The book explains about dogs being pack animals and in that pack their is a hierarchy of who’s the alpha and who is the omega. The Monks say you must establish right away who’s the alpha in your pack once the puppy comes home.  That would be the humans, in case you weren’t sure. If the human doesn’t show the puppy who’s alpha then the puppy will naturally claim that role, it’s their instincts, and now your puppy will push you around. Again, same rule applies to children. Parents often forget who’s in charge. Parenting isn’t a democracy and if your child doesn’t know who’s in charge, then they will be. And that’s bad news, friends. You don’t want your teenager in jail because you didn’t establish who was in charge when you brought her home. Don’t laugh. I’ve seen that exact scenario happen.

I’m surprised no one has written a book about parenting and paralleled puppy training to it.  I guess in today’s society that would upset someone and no one is allowed to be upset so I apologize if I’ve upset you. But I’m not giving you any treats.

 

 

I enjoy house hunting. It became a hobby over the years since we bought three houses so far in our married life and I’m pretty sure I’ll be buying at least one more. I’ve always wanted to live in the South. I think I need to own a house and live down there at some point.

I’m tempted when I see a real estate sign decorated with balloons on a Sunday afternoon to stop and tour the house, but I don’t because it isn’t fair to the agent or the home owners. I’m not buying at the moment, why get their hopes up when someone knocks on the door?

But I have to get my fix somewhere so I watch HGTV. It’s my go-to channel. Home shows are my kind of reality television. Yeah, I know, not cool, but what do you want from a middle-aged mother of two?

My favorite part of every show is the big reveal. The home owners return to find their house has been transformed into a show palace. Everything has a place and everything is in place. There’s even fruit on the counter nestled in a large, pretty bowl. Does anyone in real life actually do that?

In fact, does anyone’s house ever look like they do on HGTV? Mine certainly doesn’t, though I wish it did. There’s no large bowl of fruit on my center island because, I don’t want to take up the room and fruit goes bad after a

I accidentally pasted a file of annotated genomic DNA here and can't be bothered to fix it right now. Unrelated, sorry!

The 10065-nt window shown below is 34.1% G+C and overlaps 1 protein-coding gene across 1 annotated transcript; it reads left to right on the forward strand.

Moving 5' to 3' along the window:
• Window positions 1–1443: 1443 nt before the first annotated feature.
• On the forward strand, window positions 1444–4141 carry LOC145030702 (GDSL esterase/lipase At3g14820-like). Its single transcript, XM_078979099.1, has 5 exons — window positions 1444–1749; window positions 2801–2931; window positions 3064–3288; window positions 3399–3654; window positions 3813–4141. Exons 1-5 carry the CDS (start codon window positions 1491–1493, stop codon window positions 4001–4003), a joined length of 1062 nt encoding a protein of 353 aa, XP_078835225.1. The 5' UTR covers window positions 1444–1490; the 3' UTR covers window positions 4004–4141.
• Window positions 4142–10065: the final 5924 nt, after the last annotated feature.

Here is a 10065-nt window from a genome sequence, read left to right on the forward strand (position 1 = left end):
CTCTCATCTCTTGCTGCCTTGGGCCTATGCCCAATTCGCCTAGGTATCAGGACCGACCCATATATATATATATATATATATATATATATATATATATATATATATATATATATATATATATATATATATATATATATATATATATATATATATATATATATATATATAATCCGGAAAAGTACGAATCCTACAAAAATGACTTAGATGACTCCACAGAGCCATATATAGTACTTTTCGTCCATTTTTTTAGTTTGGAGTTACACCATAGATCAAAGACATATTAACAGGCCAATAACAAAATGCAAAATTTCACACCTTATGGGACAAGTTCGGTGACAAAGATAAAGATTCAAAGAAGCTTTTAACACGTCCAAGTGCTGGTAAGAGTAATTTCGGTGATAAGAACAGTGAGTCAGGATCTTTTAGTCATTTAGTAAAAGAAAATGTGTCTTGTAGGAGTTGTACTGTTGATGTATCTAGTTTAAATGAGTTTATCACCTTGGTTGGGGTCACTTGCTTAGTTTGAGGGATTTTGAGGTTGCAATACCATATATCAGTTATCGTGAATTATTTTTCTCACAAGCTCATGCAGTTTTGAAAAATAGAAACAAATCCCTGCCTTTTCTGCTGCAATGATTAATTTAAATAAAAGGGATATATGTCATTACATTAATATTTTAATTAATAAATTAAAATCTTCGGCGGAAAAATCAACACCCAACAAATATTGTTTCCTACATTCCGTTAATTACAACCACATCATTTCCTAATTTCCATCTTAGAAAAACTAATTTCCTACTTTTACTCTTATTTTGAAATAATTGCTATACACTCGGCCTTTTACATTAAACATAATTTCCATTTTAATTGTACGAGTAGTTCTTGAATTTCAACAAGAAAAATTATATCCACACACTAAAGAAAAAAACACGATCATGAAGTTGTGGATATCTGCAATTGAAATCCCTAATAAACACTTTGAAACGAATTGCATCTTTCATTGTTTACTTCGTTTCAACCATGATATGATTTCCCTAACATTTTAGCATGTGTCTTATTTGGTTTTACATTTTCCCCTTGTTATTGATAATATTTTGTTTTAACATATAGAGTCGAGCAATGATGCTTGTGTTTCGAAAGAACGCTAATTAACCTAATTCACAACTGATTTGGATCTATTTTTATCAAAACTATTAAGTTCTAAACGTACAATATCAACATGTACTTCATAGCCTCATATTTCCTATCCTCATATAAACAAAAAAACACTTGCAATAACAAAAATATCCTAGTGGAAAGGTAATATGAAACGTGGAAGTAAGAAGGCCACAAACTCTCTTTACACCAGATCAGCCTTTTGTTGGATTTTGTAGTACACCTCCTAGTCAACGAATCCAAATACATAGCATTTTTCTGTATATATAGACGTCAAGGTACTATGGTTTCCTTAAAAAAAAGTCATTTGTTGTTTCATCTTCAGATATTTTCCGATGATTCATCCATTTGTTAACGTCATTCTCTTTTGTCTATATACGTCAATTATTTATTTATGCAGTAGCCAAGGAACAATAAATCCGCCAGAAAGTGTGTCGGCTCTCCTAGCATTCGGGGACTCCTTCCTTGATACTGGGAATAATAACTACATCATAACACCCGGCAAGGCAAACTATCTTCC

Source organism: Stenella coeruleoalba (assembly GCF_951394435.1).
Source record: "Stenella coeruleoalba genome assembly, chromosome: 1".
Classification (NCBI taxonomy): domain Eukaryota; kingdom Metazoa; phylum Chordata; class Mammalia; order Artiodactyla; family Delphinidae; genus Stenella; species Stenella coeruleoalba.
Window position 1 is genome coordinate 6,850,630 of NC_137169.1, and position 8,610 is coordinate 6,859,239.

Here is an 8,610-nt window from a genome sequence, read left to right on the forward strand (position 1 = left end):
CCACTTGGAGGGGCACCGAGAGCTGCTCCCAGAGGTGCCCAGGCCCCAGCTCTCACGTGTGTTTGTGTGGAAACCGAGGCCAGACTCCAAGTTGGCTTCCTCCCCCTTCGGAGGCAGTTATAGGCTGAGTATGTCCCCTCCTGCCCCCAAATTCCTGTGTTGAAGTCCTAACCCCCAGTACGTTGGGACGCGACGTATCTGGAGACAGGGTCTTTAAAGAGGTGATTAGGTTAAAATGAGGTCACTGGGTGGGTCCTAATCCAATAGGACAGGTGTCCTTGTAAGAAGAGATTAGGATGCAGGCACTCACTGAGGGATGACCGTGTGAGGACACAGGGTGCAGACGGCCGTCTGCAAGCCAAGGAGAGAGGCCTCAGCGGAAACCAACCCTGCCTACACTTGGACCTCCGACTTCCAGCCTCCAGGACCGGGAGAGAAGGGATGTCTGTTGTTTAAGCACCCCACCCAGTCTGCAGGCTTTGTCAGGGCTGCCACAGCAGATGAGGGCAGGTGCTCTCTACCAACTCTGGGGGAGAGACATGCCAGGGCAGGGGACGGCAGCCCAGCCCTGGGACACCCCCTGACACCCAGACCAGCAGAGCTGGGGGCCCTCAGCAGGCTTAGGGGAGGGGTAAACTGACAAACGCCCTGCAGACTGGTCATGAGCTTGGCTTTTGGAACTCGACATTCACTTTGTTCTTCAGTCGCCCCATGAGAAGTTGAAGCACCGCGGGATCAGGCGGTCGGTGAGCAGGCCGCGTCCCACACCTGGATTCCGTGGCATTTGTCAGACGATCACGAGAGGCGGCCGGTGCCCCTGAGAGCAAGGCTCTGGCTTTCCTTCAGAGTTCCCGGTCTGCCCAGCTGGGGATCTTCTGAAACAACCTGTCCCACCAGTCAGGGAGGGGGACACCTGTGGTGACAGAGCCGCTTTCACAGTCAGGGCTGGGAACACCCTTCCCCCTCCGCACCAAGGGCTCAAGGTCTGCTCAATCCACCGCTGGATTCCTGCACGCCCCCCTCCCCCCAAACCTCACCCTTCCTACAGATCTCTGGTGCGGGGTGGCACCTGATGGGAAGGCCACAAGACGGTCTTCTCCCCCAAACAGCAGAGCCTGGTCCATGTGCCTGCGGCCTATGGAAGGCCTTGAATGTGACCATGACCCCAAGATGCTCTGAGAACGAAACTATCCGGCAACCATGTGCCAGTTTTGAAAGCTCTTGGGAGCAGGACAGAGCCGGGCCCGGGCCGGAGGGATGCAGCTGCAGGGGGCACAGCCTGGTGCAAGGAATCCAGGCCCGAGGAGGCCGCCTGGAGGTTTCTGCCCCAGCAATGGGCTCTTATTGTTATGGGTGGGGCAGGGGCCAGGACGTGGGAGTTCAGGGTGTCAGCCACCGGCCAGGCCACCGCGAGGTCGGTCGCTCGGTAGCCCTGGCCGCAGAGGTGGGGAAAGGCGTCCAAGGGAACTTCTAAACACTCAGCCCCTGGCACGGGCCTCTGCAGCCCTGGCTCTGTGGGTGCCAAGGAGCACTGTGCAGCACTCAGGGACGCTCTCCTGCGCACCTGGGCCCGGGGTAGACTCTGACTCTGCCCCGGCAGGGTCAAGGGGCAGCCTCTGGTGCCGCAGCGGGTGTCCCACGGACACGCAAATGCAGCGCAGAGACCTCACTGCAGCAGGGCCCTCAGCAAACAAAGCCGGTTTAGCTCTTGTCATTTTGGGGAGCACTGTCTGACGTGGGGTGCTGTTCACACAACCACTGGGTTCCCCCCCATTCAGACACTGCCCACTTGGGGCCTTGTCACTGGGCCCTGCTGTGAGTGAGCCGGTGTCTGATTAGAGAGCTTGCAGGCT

This room is clearly in the "before" state.

This room is clearly in the “before” state.

while. I can’t leave it there forever. Sometimes the fruit even gets eaten. Which technically would be a good thing, but not when you’re trying to go for a look. You know what I’m saying?

While I’m watching those shows and we see the homeowners in their “before” house I think, are they going to keep that new house clean and neat? If we paid them a surprise visit would they have mail on their counter like I do? Would their shoes really be tucked neatly into the entry bench by the back door? Okay, sometimes our shoes are. I’m OCD, remember?

And what about the little home office the fancy designer tucks under a stair case? What’s that going to look like in a week? You should see my desk. I strive to keep my entire house neat, except for my desk. It’s the true reflection of the creative side of my brain. I have piles everywhere, notes on top of those piles, the printer, books on the craft of writing, and a small spot left for my laptop. It’s no wonder I take myself to the kitchen or outside to work. That mess is way too distracting to the anal side of my brain.

I’m starting to talk myself right off my HGTV fix. It’s not reality television. It’s nothing but fantasy and adventure. Hey, wait, I write that kind of stuff. I can’t walk away just yet. Nope, I’ll make a cup of tea, clear a spot in the kitchen, and stay a little while longer.

 

I wasn’t sure I could get this post out this week. Life in our household turned upside down. We have a new edition. A German shepherd puppy.

His name should be Noodge 3.

His name should be Noodge 3.

 

Noodge 2 has been asking for a dog for a very long time. Hubby has also wanted a dog for as long as I can remember. Noodge 1 was on the fence at first and me, well, I like the idea of a dog. I wasn’t sure about the work. Because I have nothing to do ever so I figured, what the heck.

Why a German shepherd, you may ask. They’re loyal, smart, great with kids, and protective. I wanted the companionship when I went for a power walk along the country roads. Serial killers and bears hang out in the woods. I need to play it safe. And at night I want something to growl when an intruder approaches so I can press the panic button on the alarm panel.

It’s a long road to get to that protective dog stage. Right now he’s a cute fur ball who isn’t in love with his crate. He’s missing his brothers and sisters. Can’t say I blame him. You wouldn’t find me going to live with strangers willingly. Not without a concealed weapon. All he has is a bandana and the ability to pee.

We successfully survived the first day and night. Well, the puppy did. When I looked in the mirror after spending the night sleeping on an air mattress in the mud room next to his crate, I screamed. Who was that gaunt woman with hollow eyes staring back at me? I was pretty sure I didn’t play with a Ouija board the day before.

I hear all our hard work will be worth it. (That’s what they say about raising kids too and I’m still debating that one.) I’ll have to keep you posted on that conclusion.

But next time I ask for something I’ll try for round, clear, sparkly, and large. Just saying.